• 6560 VIC1 Chip developed, intended for game consoles to be
manufactured by OEM’s (read: not Commodore)
• Jack Tramiel announced at a strategy meeting in London, England. The
intention is to build a US$300 home computer.
• VIC-1001 Announced as the worlds first Colour Computer for less than
$300 and sold in Japan’s Seibu Department Store. The machine would
later be rebranded VIC-20.
1981 Jan – Feb
• First VIC’s delivered to retailers
• Bally Arcade licenses Commodore to manufacture its arcade games into
cartridges for the VIC-20
• VIC Modem, a 300 Baud Cartridge, is released for $110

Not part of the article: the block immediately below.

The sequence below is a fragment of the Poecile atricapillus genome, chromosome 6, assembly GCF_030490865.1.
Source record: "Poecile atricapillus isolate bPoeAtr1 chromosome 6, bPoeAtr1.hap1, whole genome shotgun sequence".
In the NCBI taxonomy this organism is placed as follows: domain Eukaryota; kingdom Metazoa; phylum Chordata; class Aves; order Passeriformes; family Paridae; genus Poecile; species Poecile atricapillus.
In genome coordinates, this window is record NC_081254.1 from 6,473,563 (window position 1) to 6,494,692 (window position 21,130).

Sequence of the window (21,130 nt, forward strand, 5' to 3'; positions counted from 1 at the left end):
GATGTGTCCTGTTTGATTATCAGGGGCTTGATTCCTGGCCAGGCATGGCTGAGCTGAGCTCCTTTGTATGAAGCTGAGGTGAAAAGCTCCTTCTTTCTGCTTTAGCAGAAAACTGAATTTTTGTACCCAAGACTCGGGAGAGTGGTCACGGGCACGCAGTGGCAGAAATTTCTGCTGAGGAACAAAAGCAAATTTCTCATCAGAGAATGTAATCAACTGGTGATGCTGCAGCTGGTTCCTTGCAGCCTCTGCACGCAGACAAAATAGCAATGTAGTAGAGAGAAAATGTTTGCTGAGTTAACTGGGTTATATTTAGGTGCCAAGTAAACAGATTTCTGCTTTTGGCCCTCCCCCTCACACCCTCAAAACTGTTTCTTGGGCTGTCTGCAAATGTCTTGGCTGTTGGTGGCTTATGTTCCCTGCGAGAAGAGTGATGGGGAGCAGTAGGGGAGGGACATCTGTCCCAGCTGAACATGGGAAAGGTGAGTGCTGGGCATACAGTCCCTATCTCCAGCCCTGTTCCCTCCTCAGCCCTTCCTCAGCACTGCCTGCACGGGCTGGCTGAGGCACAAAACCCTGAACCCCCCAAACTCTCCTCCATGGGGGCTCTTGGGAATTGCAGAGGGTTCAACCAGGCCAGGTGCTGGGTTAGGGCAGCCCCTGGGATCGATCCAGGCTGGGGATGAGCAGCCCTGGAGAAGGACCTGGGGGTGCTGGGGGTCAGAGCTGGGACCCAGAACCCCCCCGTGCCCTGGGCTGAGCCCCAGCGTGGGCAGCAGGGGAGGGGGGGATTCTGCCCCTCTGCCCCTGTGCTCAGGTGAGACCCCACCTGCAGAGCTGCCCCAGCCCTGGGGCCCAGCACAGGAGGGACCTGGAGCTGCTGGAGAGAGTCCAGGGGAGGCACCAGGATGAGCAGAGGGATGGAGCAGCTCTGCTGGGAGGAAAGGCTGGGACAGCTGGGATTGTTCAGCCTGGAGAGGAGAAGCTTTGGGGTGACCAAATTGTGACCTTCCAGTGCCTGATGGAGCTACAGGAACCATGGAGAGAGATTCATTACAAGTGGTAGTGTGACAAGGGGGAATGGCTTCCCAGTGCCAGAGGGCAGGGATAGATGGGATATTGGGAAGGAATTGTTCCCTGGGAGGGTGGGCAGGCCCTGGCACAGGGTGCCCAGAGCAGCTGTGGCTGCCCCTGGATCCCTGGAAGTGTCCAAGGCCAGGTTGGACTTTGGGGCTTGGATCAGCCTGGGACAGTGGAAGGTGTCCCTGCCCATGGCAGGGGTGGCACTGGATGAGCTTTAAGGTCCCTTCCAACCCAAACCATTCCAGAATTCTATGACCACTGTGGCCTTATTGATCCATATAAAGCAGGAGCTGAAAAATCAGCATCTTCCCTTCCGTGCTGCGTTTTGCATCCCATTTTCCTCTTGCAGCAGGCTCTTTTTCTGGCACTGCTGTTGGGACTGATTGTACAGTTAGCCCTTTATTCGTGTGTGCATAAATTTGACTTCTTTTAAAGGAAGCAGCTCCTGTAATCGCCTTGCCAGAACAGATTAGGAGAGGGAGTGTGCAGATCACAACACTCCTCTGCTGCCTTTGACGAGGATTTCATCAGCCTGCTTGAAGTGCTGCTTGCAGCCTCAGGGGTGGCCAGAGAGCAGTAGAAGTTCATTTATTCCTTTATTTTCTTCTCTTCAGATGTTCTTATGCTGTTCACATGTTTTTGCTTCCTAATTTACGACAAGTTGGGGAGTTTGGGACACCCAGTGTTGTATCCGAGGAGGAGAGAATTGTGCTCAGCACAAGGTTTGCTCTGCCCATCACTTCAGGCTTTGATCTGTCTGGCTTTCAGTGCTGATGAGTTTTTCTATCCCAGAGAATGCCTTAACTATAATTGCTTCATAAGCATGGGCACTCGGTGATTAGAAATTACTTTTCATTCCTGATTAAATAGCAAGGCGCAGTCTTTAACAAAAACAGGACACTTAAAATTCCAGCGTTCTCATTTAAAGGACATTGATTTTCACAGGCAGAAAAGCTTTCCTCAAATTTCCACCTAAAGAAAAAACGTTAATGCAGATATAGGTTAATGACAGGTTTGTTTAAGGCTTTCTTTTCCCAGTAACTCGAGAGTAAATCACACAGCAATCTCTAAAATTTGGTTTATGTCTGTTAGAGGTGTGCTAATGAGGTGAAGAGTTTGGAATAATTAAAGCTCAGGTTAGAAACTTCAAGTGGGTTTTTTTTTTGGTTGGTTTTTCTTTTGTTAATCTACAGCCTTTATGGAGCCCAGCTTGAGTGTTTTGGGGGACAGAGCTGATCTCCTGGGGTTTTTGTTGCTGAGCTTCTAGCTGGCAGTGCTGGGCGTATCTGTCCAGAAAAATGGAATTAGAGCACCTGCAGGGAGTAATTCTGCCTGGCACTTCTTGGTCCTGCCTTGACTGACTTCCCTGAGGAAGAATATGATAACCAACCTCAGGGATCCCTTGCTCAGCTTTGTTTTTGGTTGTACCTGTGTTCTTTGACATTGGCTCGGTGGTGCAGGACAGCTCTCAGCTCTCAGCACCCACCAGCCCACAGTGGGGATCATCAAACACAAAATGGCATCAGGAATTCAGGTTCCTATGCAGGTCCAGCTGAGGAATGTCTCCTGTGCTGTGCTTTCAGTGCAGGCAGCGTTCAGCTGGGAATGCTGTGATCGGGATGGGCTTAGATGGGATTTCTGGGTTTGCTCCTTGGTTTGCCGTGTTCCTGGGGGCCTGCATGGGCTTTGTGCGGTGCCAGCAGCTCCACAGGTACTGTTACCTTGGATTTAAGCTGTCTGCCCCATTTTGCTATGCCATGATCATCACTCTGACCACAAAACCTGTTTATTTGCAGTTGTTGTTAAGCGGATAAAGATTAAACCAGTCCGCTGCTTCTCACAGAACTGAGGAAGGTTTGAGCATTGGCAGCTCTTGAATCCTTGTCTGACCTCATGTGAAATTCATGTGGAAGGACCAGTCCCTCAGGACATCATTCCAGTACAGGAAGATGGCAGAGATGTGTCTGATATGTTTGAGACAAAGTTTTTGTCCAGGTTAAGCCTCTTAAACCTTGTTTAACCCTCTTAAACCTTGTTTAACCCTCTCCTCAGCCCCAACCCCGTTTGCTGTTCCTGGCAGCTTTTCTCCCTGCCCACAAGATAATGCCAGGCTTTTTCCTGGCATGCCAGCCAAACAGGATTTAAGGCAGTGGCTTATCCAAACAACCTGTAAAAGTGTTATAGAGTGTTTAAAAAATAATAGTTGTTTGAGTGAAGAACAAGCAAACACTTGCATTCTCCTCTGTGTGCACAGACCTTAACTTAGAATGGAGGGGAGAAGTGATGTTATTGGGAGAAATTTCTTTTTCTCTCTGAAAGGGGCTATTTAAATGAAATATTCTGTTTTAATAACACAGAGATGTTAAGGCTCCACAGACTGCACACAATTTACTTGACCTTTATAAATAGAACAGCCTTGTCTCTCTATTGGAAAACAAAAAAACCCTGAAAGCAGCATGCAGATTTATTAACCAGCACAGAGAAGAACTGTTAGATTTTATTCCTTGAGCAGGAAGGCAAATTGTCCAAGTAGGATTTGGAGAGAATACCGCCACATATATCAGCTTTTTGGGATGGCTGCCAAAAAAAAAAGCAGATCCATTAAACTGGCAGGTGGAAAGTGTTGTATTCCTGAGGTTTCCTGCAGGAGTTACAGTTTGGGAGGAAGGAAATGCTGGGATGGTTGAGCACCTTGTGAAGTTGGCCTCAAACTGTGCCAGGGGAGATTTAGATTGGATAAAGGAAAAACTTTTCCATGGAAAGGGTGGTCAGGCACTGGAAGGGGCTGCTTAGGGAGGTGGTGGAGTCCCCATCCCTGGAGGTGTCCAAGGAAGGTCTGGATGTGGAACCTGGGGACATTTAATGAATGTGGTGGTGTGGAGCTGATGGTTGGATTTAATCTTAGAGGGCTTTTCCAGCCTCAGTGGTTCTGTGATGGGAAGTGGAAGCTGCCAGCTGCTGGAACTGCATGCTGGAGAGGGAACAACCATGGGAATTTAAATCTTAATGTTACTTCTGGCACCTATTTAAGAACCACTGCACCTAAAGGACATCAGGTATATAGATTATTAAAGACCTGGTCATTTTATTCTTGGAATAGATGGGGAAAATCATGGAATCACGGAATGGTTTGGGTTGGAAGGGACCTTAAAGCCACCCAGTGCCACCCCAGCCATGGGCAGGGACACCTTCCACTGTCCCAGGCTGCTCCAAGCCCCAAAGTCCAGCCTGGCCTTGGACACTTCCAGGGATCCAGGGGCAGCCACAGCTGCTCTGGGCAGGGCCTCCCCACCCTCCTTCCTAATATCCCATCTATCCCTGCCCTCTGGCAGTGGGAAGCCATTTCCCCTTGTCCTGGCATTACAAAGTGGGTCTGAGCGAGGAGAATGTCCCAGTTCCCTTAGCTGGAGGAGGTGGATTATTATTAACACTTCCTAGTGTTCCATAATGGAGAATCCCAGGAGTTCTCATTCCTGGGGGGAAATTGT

1982 Fall / Winter
• Commodore 64 announced
• Commodore has shipped 750,000 VIC-20 computers by the end of 1982.
Apple Computer has shipped 600,000 Apple II computers by the end
of 1982. Timex has shipped 600,000 Timex/Sinclair 1000 computers by
the end of 1982. Texas Instruments has shipped 575,000 TI 99/4
computers by the end of 1982.
• Commodore’s sales of VIC-20s exceeds 1,000,000 units!
• January 13th – Commodore shows off prototype 264 and 364 at CES and
indicates they should be in production by June
• January 15th – Commodores founder, visionary and CEO, Jack Tramiel
quits Commodore with secret plans to buy the near bankrupt Atari
• Commodore shows a Golden Jubilee version of the 64 to commemorate
the 1,000,000 C64 to be produced in the US
• Commodore shows off the C128 Personal Computer at CES. This new
machine has three modes: 64, CP/M and the new 128KB mode
• Last VIC is produced and shipped
• Total lifetime sales are about 2,500,000 units